One way to break up the day is to participate in some of the free activities and workshops. Switzerland has a daily free chocolate making workshop that takes one hour – to participate you need to claim your spot in person half an hour before. There are free cooking schools organized by Identità Golose most days. In the biodiversity park at the far end of the fair, Natura Sì supermarkets sponsor a pizza making workshop with resident pizzeria Berberè that is a true show worth seeing if not participating in hands-on!
Best pavilions at Expo
Best smelling pavilion: Marocco
After a short wait in a rather sunny line, you are ushered into a series of large spaces whose sights, smells and temperatures echo the country’s main features and areas. I could have done without the blasting heat of the Saharan desert but it smelled SO good, while the underwater area was fresh and relaxing.
Most convincing tourism promotion pavilion: I Feel Slovenia
This neighbour of Italy has reinforced its presence at Expo with a clever tourism promotion campaign that uses the word Love in their name and promotes their vast green spaces and wellness spas. They have us convinced.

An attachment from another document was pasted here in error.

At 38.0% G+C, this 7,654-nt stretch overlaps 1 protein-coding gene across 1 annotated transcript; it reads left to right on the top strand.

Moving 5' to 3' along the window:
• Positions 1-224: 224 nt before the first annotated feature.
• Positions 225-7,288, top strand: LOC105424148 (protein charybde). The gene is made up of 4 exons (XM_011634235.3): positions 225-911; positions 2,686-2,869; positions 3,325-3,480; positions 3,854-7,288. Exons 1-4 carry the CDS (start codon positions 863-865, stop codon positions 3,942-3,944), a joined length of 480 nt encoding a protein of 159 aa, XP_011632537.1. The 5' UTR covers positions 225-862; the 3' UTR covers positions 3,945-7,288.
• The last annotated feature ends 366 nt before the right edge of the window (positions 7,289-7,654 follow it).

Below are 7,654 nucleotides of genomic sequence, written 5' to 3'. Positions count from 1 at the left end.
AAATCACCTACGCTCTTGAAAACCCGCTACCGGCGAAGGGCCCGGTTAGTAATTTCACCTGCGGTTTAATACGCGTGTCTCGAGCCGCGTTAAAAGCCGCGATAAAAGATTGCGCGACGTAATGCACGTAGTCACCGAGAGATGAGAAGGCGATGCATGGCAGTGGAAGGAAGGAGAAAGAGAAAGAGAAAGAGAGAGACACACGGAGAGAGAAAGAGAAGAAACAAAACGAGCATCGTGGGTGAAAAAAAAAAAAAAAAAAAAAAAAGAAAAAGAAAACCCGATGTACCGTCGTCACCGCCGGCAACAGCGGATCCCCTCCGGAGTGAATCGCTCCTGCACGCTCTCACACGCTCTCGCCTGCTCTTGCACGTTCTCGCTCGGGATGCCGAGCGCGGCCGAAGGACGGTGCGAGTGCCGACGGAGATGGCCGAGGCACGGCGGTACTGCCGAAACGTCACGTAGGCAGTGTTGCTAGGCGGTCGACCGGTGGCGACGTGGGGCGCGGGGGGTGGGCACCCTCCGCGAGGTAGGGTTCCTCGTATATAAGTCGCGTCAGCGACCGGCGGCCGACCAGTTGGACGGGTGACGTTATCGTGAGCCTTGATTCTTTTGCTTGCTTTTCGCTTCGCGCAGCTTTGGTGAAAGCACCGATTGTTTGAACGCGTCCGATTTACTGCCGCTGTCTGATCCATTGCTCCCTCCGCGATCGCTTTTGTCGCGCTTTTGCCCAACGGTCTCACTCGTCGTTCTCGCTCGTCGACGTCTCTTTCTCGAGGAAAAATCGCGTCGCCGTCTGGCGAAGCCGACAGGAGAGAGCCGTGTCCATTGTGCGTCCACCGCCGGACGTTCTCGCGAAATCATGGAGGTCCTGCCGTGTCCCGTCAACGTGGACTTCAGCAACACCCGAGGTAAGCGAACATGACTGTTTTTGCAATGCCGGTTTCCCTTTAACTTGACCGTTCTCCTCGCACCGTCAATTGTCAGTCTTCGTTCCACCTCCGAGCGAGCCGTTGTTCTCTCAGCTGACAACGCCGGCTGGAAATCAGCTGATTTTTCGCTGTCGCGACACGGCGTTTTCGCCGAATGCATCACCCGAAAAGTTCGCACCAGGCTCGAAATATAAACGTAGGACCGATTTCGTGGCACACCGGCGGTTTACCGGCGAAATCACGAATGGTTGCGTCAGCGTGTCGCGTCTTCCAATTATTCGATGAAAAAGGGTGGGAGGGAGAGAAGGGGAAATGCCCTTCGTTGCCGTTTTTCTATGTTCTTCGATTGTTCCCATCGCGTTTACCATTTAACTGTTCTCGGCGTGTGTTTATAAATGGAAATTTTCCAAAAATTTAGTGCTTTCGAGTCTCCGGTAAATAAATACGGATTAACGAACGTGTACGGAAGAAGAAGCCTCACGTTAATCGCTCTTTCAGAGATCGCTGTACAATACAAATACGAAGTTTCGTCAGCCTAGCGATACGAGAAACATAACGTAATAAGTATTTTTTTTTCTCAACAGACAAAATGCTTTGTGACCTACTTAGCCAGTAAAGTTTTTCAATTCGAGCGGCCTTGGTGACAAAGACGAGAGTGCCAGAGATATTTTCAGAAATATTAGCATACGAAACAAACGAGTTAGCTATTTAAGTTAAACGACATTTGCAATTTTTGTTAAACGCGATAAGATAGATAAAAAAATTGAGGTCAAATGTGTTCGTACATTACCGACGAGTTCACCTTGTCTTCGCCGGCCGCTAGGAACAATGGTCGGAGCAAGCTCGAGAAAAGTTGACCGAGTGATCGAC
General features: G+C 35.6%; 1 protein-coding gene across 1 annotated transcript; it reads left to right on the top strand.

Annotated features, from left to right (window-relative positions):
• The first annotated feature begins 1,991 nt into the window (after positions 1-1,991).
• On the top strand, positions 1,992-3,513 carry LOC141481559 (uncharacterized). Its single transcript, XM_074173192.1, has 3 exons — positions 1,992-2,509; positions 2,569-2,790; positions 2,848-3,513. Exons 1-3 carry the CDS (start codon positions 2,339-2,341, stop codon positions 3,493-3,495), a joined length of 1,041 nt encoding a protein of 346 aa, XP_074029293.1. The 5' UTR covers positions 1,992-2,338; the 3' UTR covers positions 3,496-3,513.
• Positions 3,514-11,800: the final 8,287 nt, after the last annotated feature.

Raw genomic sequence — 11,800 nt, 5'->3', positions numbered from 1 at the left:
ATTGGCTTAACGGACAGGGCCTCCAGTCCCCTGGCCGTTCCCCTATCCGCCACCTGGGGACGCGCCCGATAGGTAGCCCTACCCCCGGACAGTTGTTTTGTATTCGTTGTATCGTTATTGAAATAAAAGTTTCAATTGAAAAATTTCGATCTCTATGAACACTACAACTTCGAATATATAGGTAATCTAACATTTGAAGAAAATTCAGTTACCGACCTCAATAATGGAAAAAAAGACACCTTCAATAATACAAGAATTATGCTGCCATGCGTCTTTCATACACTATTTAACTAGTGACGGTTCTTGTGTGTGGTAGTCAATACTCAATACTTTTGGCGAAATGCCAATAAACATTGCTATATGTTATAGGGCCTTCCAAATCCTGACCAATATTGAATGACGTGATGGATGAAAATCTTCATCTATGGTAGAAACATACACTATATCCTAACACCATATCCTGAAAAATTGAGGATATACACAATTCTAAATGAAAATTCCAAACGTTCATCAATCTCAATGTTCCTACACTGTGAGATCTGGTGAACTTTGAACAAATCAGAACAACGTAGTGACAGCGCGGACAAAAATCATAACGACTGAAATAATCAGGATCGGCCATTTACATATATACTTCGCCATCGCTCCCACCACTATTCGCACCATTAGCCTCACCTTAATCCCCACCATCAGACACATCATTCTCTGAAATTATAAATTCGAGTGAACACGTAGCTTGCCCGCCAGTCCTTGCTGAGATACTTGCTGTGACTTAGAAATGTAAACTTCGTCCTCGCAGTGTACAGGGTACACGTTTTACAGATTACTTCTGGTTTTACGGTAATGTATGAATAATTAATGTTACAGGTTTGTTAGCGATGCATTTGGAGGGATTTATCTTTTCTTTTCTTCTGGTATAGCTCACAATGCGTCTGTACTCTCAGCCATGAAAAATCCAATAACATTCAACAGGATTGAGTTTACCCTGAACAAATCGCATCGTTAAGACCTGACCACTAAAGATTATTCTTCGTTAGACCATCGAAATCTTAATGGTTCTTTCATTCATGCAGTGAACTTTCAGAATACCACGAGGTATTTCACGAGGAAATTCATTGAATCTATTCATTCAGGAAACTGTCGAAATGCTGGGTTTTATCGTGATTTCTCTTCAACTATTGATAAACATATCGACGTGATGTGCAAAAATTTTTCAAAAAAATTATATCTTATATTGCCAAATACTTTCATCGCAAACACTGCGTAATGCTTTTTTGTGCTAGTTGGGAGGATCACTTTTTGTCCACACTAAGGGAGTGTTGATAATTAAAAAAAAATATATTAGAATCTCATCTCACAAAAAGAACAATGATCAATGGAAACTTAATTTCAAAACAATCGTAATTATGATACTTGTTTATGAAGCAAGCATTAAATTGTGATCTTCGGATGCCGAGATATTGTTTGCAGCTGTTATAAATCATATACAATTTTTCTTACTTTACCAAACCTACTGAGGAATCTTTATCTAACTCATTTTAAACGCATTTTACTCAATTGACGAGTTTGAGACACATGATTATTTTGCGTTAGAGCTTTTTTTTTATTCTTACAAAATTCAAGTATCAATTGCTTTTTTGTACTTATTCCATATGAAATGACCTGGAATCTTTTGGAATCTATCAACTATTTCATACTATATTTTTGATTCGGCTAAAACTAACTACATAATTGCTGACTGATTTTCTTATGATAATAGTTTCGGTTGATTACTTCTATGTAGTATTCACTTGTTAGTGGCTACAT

Best looking hosts and hostesses: Korea
It seems everyone in Korea is a pop star. As for the display, they spent millions to tell us that kimchi is good for you, though admittedly it is dazzlingly technological.
Best use of a hashtag: Poland
Just so you don’t forget it, the Poland pavilion appears to be called “Hashtag Poland”. (This one’s dedicated to my friend Marco Badiani, who loves hashtags).
Craziest music party: Vietnam
Their lotus-themed pavilion is some of the coolest architecture at the fair, but inside there really isn’t much to do. However, a central stage hosts beautiful musicians playing some pretty crazy vietnamese rock!
Most positive atmosphere: USA
Count on the good ol U S of A to have an ongoing square dance party and uplifting fun music and a general ‘we can do it’ feeling. Their vertical garden growing vegetables and grains is interesting. If you come here expecting traditional American air-conditioning levels, you will be disappointed – it’s open to the elements and it was hotter than the saharan desert.
Best use of technology: Azerbaijan